Written by firstname.lastname@example.org on May 18, 2011/Park Tool News
TOUR OF CALIFORNIA UPDATE—Stage 1
SPECIAL REPORT BY ERIC JELLUM, KELLY BENEFITS
TOUR OF CALIFORNIA UPDATE—FROM THE MECHANIC’S PERSPECTIVE
Today was a day I may never forget.
The Tour of California is scheduled to start today in Lake Tahoe. It is very strange to wake up the day of a bike race and to look out my hotel window to see heavy snow falling from the sky. By the time we checked out of our hotel room and made it to breakfast, the snow was still falling. Not much was sticking to the ground, but all of our team vehicles had several inches of fresh snow accumulating on them.
After I finished my coffee, the race was pushed back from 10:30 to 1:15 p.m. We had a small staff meeting to figure out a new plan for pre race setup. The start time was still questionable, so to make any concrete plans was very difficult. It was time to go into scramble mode.
One thing we knew was, if the race was moved down to warmer climates, we would need to get offthe mountain. The weather reports from the top of Donner Pass were calling for snow chains, so my job was to find snow chains for all 6 of our team support vehicles. With the start time pushed back a few hours, surprisingly, it was no problem to hunt down snow chains in a small town.
I made it back to the hotel just in time to hear they where still planning on racing, but it was going to be a shortened race. It took all hands on deck at warp speed to get everything ready once we heard the race was actully going to happen. The riders hurriedly grabbed their bikes and rode them across the street to wait in the Kelly Benefits RV that was near the start line.
Once we got the bikes to the start line, we could finally take a breath. Not much really goes on with mechanics at the start. We usually have our work finished well before the gun. (With today being the exception.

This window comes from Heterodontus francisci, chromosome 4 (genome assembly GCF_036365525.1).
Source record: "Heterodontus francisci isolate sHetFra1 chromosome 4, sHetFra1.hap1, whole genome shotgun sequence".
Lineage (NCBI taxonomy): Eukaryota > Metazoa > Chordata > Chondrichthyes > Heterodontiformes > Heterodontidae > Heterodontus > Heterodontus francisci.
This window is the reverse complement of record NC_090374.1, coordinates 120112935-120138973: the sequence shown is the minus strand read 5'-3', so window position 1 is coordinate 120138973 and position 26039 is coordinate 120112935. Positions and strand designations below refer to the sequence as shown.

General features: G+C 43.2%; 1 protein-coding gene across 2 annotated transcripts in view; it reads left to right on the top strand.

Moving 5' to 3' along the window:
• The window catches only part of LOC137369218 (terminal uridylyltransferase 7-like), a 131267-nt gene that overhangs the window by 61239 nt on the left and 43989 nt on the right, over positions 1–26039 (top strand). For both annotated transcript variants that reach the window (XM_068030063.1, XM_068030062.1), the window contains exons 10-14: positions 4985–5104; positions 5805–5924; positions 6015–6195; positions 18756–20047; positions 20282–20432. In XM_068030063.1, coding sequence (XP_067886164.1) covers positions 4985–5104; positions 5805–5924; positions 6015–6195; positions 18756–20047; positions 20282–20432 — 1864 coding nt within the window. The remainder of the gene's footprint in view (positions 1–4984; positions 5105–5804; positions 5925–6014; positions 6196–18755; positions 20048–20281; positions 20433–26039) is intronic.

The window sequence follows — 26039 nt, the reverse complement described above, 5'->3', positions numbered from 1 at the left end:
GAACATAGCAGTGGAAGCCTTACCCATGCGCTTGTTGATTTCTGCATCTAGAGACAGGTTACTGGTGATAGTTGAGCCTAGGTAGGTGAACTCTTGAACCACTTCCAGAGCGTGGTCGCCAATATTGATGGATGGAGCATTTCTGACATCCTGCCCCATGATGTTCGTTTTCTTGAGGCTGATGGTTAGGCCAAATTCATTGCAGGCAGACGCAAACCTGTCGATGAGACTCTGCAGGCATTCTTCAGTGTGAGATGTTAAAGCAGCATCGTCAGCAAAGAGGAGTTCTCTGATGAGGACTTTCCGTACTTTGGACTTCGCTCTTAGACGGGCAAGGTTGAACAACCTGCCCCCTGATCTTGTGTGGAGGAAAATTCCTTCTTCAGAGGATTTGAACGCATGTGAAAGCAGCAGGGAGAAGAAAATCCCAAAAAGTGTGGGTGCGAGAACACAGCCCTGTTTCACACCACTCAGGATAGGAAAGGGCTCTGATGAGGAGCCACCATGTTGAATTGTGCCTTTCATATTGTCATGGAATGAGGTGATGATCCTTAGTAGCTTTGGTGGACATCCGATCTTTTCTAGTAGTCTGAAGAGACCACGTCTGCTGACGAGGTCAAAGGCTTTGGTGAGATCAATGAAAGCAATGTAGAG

On most occasions, the biggest issue we may face at the start line is a last minute gear adjustment and we also act as watch dogs over all the race bikes to ensure they don’t disapear. With thousands of fans, most of whom are riding bikes, it would be easy for someone to walk off with a valuable race bike and get lost in the crowd without a watchful eye.
Today, it was just a struggle to stay warm. I shouldn’t really complain. The riders were the ones facing icy temperatures and brisk winds and all I had to face was the cozy backseat of an Acura TSX.
All the team support cars that were to follow the race, lined up behind the start line waiting for the gun. Just a few minutes before the starting time, the race was called off due to bad weather. So instead of piling into the RV, and seeing that they where already dressed in warm cycling clothing, all of our riders figured they would continue on a small training ride. So one of the team cars and one of the vans followed the riders on a shirt ride.
Once the ride was complete and we made it to the next race housing, it was time to get to work. Most of the bikes had a thick coat of ice from being on top of the team car or van. Chris Davison had the brilliant idea of hooking up the hot water connection from the washing machine that was located in our rental condo unit. With about 75 feet of hose we were able to give the bikes a hot bath to thaw them out. Brilliant!
We fired up the air compressor to blow all the moister out of the components and we wiped the frames down. It was still snowing outside, it was a little surreal working on road bikes outside in the snow. You can never quite prepare for a day like today. The best thing you can do is be flexible and take what ever comes at you with a good attitude.
Tomorrow, I will not be or see a bike race. My job will to drive the teams van and trailer to the next hotel with all riders and staffs luggage. If everything goes to plan, it should be a relaxing day.